Even so, some thought Wafa had gone too far. After one editorial came out, she received a phone call from a man who warned that "even in America, there are limits." The person on the line claimed to be from a prominent Islamic organization. Intimidation of this sort made Wafa nervous and her editors more timid.

Then came September 11. Watching the World Trade Center towers fall on her television screen, Wafa felt enraged and emboldened. "I don't care anymore. I will write what I want," she told David. Too few people were speaking the truth about radical Islam and she, for one, would stop holding back.


This is still true, for the most part, today. Who could blame her if she did hold back? With death threats being hurled towards her and her family every day, she still presses on to share the hard, bold truth.

Earlier this summer, Wafa said she was "in hiding" with her family due to threats she still receives daily. Most are via the Internet. "I will be your killer," reads one e-mail. Another message, left on her answering machine, said, "Oh, you are still alive? Wait and see." Fiercely protective of her children, Wafa tries to shield her youngest daughter from the menacing messages, though the girl is aware of them.

Wafa has also paid a price within the Muslim community in Los Angeles. Before she became a known activist, she had a busy social life with other Middle Eastern women. Today, few of her old friends remain. "They begged me to stop," she explains of the women in her circle. Some feared for her life; others reviled her message. Wafa summarizes their reaction this way: "You can't make any change, so why are you risking your life?"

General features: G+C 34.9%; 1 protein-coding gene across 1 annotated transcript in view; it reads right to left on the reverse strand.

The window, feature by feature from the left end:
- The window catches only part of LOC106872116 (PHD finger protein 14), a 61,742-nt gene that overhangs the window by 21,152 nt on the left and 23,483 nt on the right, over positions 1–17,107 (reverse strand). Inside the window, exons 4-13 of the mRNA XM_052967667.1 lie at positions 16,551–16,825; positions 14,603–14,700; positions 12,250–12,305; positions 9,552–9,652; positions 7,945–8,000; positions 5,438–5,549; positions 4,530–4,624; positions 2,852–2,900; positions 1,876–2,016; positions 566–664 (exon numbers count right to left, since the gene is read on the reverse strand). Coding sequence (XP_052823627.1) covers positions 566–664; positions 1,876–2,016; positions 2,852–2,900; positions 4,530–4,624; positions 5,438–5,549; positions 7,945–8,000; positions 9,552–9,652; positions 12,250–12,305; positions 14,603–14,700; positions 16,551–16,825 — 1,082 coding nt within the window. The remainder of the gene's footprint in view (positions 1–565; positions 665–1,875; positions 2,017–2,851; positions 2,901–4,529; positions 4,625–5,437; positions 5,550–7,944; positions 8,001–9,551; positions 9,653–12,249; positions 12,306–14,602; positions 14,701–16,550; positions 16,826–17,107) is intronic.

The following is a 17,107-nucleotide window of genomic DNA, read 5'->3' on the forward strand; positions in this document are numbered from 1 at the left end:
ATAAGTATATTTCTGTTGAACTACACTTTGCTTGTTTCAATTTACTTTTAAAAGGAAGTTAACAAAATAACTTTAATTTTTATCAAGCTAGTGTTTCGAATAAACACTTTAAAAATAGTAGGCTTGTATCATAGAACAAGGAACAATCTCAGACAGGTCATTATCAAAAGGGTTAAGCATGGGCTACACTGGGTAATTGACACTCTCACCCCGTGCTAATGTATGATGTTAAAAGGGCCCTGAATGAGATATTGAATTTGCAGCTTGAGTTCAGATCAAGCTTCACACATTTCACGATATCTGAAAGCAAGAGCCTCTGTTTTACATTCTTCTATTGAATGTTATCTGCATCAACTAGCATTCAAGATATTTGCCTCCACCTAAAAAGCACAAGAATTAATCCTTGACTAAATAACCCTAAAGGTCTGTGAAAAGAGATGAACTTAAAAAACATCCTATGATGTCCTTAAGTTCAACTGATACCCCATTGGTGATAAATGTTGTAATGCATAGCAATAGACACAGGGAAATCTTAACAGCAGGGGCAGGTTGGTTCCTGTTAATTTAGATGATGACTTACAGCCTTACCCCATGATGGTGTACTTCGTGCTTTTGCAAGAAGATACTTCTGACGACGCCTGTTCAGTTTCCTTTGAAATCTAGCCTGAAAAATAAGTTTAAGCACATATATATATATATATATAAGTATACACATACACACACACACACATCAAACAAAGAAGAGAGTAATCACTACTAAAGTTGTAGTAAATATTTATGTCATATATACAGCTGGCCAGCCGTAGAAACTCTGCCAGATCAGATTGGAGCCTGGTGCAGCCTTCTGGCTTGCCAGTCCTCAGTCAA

Her answer is that she is uniquely positioned to reform the culture she came from. She is educated, a gifted writer, a captivating speaker and -- unusual for a Muslim reformer -- a woman. Most crucially, she has the courage to say things that others are thinking but won't express.


Amen Wafa!

She is now focused on a book she's writing, titled The Escaped Prisoner: When Allah Is a Monster. Asked if she will soften her stance to appeal to a broader audience, she replies, "Not under any circumstances." After half a lifetime trapped in silence, she has found her voice.